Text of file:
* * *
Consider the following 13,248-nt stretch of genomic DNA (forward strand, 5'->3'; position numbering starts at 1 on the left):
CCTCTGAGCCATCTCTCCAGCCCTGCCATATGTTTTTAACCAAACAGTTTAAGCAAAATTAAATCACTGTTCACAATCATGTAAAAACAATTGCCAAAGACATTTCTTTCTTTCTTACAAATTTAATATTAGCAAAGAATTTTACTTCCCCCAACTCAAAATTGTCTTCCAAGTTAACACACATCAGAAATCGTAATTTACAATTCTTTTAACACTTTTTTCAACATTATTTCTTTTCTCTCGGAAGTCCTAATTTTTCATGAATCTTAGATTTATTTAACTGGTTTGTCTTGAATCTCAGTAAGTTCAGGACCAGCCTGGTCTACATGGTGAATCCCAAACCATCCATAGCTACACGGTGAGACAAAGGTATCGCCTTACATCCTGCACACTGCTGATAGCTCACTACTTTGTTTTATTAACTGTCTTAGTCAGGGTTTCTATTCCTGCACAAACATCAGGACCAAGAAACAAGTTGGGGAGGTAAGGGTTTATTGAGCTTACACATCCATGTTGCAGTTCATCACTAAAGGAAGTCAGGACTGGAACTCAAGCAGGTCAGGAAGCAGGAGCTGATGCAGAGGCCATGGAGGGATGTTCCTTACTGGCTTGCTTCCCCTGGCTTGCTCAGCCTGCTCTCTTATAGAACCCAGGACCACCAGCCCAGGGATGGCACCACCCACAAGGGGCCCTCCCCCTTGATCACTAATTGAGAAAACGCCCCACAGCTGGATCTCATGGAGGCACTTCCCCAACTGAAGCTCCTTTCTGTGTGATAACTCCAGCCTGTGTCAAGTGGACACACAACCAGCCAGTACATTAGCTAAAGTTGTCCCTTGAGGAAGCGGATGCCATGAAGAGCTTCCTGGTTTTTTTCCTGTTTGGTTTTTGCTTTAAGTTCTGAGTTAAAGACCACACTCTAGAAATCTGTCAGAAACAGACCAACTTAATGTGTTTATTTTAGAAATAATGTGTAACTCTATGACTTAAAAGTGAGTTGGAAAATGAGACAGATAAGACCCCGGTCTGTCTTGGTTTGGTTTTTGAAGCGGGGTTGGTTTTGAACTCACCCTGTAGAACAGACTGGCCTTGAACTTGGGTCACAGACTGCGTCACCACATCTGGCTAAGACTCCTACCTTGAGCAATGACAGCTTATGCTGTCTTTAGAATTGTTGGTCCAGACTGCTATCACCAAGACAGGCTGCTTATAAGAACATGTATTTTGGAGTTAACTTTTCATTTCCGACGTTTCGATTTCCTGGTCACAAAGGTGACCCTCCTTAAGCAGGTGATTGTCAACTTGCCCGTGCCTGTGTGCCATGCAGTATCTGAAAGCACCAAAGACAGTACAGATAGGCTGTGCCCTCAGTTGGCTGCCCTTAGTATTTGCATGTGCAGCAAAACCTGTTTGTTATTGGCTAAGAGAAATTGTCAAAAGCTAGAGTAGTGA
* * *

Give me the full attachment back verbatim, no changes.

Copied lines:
Consider the following 13,248-nt stretch of genomic DNA (forward strand, 5'->3'; position numbering starts at 1 on the left):
CCTCTGAGCCATCTCTCCAGCCCTGCCATATGTTTTTAACCAAACAGTTTAAGCAAAATTAAATCACTGTTCACAATCATGTAAAAACAATTGCCAAAGACATTTCTTTCTTTCTTACAAATTTAATATTAGCAAAGAATTTTACTTCCCCCAACTCAAAATTGTCTTCCAAGTTAACACACATCAGAAATCGTAATTTACAATTCTTTTAACACTTTTTTCAACATTATTTCTTTTCTCTCGGAAGTCCTAATTTTTCATGAATCTTAGATTTATTTAACTGGTTTGTCTTGAATCTCAGTAAGTTCAGGACCAGCCTGGTCTACATGGTGAATCCCAAACCATCCATAGCTACACGGTGAGACAAAGGTATCGCCTTACATCCTGCACACTGCTGATAGCTCACTACTTTGTTTTATTAACTGTCTTAGTCAGGGTTTCTATTCCTGCACAAACATCAGGACCAAGAAACAAGTTGGGGAGGTAAGGGTTTATTGAGCTTACACATCCATGTTGCAGTTCATCACTAAAGGAAGTCAGGACTGGAACTCAAGCAGGTCAGGAAGCAGGAGCTGATGCAGAGGCCATGGAGGGATGTTCCTTACTGGCTTGCTTCCCCTGGCTTGCTCAGCCTGCTCTCTTATAGAACCCAGGACCACCAGCCCAGGGATGGCACCACCCACAAGGGGCCCTCCCCCTTGATCACTAATTGAGAAAACGCCCCACAGCTGGATCTCATGGAGGCACTTCCCCAACTGAAGCTCCTTTCTGTGTGATAACTCCAGCCTGTGTCAAGTGGACACACAACCAGCCAGTACATTAGCTAAAGTTGTCCCTTGAGGAAGCGGATGCCATGAAGAGCTTCCTGGTTTTTTTCCTGTTTGGTTTTTGCTTTAAGTTCTGAGTTAAAGACCACACTCTAGAAATCTGTCAGAAACAGACCAACTTAATGTGTTTATTTTAGAAATAATGTGTAACTCTATGACTTAAAAGTGAGTTGGAAAATGAGACAGATAAGACCCCGGTCTGTCTTGGTTTGGTTTTTGAAGCGGGGTTGGTTTTGAACTCACCCTGTAGAACAGACTGGCCTTGAACTTGGGTCACAGACTGCGTCACCACATCTGGCTAAGACTCCTACCTTGAGCAATGACAGCTTATGCTGTCTTTAGAATTGTTGGTCCAGACTGCTATCACCAAGACAGGCTGCTTATAAGAACATGTATTTTGGAGTTAACTTTTCATTTCCGACGTTTCGATTTCCTGGTCACAAAGGTGACCCTCCTTAAGCAGGTGATTGTCAACTTGCCCGTGCCTGTGTGCCATGCAGTATCTGAAAGCACCAAAGACAGTACAGATAGGCTGTGCCCTCAGTTGGCTGCCCTTAGTATTTGCATGTGCAGCAAAACCTGTTTGTTATTGGCTAAGAGAAATTGTCAAAAGCTAGAGTAGTGA